Galaxy merging and number vs. apparent magnitude relation for the universe with a time-decaying cosmological term
Department of Physics, Tokyo University of Science, Shinjuku-ku, Tokyo, 162-8601, Japan e-mail: email@example.com; firstname.lastname@example.org
2 Grid Technology Research Center, National Institute of Advanced Industrial Science and Technology Ibaraki 305-8568, Japan
Accepted: 13 December 2005
Aims. An attempt is made to constrain the values of the cosmological parameters together with the galaxy merging factor η on the basis of a comparison between the observed galaxy number counts vs. their apparent magnitudes relation ( relation) with those theoretically constructed for the universe with a time-decaying cosmological term Λ. Methods. We assume that the galaxy number density evolution can be represented sufficiently well by a function of the redshift z of the form . Three variations of the cosmological term with time τ are considered, (1) , (2) with a being the scale factor, and (3) with H the Hubble parameter. The optimum ranges for the decaying parameters (l, m, and n), the density parameters and , as well as Tmg (the timescale for the merger of a pair of galaxies) and the redshift zmg for the first onset of galaxy merger are sought based on statistical analysis using likelihood functions given by evaluations. Results. In the case of the type I models, for instance, we find that , Tmg = 0.3 Gyr, , and , from which a cosmic age of Gyr results. These model parameters lead to . As a consistency check, we have also carried out computations of the cosmic microwave background radiation (CMBR) spectrum, and have made comparisons with WMAP measurements. We found that it is necessary to somewhat modify the parameter values obtained above on account of the high sensitivity of η to the value of Tmg. The final model that was found to account for both the observed relation and the WMAP measurements of the CMBR spectrum is as follows: , Gyr, , , . The age of this model universe is 14.6 Gyr, which is still sufficiently high to cope with the “new” cosmic age problem.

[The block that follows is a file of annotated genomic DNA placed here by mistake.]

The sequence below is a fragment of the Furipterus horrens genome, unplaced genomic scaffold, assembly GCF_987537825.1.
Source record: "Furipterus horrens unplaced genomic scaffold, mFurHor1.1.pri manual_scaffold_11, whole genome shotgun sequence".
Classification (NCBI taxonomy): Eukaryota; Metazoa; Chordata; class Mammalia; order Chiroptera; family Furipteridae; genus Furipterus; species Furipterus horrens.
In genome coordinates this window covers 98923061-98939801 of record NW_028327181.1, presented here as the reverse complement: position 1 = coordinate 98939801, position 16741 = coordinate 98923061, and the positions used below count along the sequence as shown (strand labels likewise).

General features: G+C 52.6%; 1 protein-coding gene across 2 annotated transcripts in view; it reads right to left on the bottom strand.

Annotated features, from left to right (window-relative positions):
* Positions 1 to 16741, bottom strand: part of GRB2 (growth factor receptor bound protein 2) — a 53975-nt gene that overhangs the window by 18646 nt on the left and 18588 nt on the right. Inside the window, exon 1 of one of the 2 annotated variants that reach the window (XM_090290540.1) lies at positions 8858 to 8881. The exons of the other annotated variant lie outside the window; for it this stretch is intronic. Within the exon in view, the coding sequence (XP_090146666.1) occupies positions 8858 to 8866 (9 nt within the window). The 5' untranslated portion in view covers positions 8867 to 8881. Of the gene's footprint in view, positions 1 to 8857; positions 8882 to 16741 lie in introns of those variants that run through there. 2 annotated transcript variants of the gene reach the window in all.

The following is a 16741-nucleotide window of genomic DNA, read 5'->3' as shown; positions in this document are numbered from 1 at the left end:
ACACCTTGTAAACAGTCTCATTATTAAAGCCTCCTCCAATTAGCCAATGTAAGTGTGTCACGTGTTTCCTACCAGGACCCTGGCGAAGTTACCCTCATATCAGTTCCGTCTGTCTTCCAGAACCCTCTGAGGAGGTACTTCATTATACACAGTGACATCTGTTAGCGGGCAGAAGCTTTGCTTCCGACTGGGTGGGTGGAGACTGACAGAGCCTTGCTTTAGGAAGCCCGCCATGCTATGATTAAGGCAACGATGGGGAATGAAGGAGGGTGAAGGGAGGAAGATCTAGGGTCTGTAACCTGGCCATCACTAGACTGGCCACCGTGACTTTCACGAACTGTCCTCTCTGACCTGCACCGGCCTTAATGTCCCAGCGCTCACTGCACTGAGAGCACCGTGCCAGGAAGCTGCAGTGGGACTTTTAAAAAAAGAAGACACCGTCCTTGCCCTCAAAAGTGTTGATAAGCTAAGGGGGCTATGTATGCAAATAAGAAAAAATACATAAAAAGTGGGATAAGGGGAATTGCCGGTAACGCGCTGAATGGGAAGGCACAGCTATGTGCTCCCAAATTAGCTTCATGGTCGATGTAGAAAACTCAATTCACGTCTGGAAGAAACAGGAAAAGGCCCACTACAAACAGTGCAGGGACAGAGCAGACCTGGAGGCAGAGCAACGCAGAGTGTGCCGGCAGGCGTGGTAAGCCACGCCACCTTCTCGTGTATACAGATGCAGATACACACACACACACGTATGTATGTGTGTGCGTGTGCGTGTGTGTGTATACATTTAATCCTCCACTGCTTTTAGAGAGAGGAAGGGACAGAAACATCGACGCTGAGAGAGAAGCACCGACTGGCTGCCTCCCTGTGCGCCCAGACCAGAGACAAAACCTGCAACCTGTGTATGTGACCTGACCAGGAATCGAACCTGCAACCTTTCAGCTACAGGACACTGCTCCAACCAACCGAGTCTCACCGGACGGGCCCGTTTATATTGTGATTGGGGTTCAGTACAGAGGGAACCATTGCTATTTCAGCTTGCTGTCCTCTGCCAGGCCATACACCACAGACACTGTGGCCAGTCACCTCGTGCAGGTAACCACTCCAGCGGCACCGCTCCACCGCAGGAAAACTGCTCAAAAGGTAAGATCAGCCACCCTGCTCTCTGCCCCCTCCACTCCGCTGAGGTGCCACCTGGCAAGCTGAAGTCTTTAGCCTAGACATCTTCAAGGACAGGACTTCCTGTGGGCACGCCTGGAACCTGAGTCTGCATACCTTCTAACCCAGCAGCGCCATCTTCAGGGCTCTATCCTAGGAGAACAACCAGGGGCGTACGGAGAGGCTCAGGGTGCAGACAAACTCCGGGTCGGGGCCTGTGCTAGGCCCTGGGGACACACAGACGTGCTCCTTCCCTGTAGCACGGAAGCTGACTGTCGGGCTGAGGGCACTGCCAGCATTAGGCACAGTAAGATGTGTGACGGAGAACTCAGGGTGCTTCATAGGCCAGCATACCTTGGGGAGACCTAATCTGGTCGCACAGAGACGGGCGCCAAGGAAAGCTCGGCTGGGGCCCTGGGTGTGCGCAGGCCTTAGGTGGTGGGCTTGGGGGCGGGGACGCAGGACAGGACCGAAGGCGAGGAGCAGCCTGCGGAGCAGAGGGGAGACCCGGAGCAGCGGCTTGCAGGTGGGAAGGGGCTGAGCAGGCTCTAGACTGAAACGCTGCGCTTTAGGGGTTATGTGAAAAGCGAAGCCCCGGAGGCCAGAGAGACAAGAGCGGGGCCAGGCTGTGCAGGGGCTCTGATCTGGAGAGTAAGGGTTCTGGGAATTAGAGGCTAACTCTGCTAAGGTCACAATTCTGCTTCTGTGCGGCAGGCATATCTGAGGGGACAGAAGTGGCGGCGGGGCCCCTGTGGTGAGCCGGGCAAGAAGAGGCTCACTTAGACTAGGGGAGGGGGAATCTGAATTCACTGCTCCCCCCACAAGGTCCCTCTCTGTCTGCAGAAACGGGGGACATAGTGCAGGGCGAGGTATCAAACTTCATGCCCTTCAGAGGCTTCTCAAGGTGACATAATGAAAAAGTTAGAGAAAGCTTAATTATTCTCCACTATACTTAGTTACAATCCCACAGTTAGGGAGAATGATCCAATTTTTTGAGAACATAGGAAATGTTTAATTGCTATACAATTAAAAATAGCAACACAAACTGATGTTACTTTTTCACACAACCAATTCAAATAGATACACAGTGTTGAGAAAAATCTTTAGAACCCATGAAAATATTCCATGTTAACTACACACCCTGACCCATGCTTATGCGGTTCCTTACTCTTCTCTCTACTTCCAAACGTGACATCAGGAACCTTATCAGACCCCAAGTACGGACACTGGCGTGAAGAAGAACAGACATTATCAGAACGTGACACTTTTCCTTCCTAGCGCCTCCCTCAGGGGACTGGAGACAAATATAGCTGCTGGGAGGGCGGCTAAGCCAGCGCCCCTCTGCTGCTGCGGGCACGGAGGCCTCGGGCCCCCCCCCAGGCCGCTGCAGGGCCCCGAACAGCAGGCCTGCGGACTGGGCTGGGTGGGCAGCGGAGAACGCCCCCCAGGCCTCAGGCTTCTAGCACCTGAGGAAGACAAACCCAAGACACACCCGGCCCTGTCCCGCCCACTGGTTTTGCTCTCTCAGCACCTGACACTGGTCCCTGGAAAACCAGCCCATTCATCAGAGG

© ESO, 2006